MailerQ automatically creates its own tables by running "create table" and "alter table" queries. This means that when you start up MailerQ you do not have to worry about setting up the database yourself, because this is automatically taken care of by MailerQ. But the "create table" queries that were in use for MySQL turned out not to compatible with Sqlite and PostgreSQL. There were a couple problems with it: PostgreSQL and Sqlite do not support the same type names as MySQL, and the indexes are created in a different manner. PostgreSQL does for example not recognize "binary" as type, but uses "bytea" instead. And MySQL supports creating indexes as part of the "create table" statement, while Sqlite requires a seperate query for this. Further more, in MySQL the name of an index only needs to be unique for the table (two different tables can both have an index with the same name). And specific features like 'auto_increment' are slighly different between the engines too.
That is why we have chosen to create special "create table" queries for all different engines. But that did not come as a surprise, because the data definition languages for all database engines are known to have many differences. The regular "select", "insert" and "update" queries on the other hand are supposed to be standardized SQL and should thus be supported by all engines. Those types of queries have been rewritten in such a way that the same query can be used for accessing all different engines. For almost all queries that we already used we had to do some rewriting because we were using specific MySQL features.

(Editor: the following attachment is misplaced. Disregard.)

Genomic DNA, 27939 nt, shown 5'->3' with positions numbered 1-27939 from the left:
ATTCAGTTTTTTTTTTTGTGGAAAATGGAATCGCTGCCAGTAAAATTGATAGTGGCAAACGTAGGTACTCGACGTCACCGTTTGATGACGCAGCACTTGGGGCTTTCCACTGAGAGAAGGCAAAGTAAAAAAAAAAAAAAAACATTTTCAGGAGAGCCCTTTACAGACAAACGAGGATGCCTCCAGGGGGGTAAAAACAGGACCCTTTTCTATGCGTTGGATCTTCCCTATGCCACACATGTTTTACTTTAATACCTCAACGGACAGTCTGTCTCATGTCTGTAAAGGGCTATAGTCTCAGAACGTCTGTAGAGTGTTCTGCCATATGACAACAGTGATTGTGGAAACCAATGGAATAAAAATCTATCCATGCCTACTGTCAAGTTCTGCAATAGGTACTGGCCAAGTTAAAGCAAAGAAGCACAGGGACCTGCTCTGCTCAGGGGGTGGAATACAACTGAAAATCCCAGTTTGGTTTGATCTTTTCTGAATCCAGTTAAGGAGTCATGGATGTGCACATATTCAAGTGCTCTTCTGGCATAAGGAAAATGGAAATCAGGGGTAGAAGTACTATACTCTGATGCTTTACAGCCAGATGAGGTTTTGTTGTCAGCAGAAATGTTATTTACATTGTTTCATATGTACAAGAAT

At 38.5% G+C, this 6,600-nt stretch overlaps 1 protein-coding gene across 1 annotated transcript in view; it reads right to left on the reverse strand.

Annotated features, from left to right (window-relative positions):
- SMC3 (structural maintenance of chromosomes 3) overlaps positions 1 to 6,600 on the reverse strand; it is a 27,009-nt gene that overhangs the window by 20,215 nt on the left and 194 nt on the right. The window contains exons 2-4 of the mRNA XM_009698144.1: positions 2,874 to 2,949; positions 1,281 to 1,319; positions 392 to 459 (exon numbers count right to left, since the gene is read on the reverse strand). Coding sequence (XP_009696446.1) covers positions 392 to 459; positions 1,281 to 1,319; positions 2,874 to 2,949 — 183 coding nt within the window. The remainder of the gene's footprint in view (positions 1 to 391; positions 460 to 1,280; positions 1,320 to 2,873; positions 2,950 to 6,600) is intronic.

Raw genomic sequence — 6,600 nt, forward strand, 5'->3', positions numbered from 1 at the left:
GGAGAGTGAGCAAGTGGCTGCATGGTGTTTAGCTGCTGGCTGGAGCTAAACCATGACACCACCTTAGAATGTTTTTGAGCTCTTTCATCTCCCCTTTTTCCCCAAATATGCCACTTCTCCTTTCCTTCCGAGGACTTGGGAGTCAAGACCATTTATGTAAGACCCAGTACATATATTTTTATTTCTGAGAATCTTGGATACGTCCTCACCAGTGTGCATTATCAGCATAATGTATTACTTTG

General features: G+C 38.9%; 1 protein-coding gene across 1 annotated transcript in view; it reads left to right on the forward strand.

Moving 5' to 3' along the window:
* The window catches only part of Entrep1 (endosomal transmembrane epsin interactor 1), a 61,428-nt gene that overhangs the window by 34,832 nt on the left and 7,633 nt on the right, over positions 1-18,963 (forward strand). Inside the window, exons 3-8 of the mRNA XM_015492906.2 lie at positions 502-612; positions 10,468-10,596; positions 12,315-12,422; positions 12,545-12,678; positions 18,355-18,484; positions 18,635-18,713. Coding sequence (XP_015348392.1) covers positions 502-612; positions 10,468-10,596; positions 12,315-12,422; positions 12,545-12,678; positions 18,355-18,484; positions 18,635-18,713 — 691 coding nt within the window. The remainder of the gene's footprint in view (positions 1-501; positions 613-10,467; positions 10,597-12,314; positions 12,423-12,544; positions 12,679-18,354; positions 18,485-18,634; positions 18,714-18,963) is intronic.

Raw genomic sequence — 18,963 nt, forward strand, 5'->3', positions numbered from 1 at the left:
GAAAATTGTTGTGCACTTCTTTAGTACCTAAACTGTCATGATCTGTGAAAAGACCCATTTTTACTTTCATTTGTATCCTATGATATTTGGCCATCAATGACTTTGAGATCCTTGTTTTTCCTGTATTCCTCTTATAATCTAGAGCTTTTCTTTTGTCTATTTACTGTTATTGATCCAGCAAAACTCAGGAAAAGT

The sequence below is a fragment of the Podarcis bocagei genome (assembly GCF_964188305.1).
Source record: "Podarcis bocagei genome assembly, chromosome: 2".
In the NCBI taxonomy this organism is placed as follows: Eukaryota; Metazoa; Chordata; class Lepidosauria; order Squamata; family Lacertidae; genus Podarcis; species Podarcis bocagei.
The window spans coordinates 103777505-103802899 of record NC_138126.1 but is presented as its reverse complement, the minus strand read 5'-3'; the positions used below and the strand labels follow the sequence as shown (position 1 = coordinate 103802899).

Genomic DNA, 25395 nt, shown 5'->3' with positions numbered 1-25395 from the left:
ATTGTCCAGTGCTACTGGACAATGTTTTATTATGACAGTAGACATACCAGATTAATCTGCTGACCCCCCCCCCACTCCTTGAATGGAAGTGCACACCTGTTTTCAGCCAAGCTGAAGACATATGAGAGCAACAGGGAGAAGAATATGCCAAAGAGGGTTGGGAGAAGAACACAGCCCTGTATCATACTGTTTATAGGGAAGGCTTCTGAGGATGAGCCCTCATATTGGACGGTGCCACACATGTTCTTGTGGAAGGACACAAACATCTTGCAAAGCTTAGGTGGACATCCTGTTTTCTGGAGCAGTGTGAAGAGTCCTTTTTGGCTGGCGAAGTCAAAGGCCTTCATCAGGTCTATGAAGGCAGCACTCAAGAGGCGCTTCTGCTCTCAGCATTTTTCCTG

MailerQ stores IPv6 addresses in binary format in the database to keep the column size small. In MySQL there is no difference between escaping/quoting binary data and non-binary data, but for PostgreSQL and Sqlite this does make a difference. We had to change the "insert" and "update" queries to explicitly specify that certain fields contain binary data and need to be escaped differently.
Inside "select" queries we sometimes used the MySQL specific date_format() function. This function is not available in the other engines and we had to rewrite the query to ensure that it uses a different formatting function for the other engines, with other parameters.
MailerQ used "insert into ... on duplicate key" queries for updating the statistics. This is a specific MySQL feature that allowed us to use a single query to either insert a new record into the statistics table, or update an existing one if the record already exists. But this feature is not standardized and thus not supported by other engines. We had to rewrite this single query in a seperate "insert" and a seperate "update" query. And we had to check the result of the initial "insert" query to find out if a second "update" query is necessary, a task that was not trivial for asynchronous queries.
But we have managed to make these changes. It will now probably also be easier to add other database engines too, as we have simplified all our queries so much that only the most common features from SQL are used.
Now that three different engines are supported, the question for the best engine of the three is automatically raised. Well, Sqlite is by far the simplest engine to set up. You only need to set the location of a database file in the MailerQ config file - and you're ready to go. The file does not even have to exist, MailerQ will automatically create it if it is missing. But at the same time, Sqlite is also the slowest engine to use, and it is not possible to access a Sqlite database from scripts that run on different servers. Therefore, if you already have a database server running - either MySQL or PostgreSQL, we advise to use one of those two engines.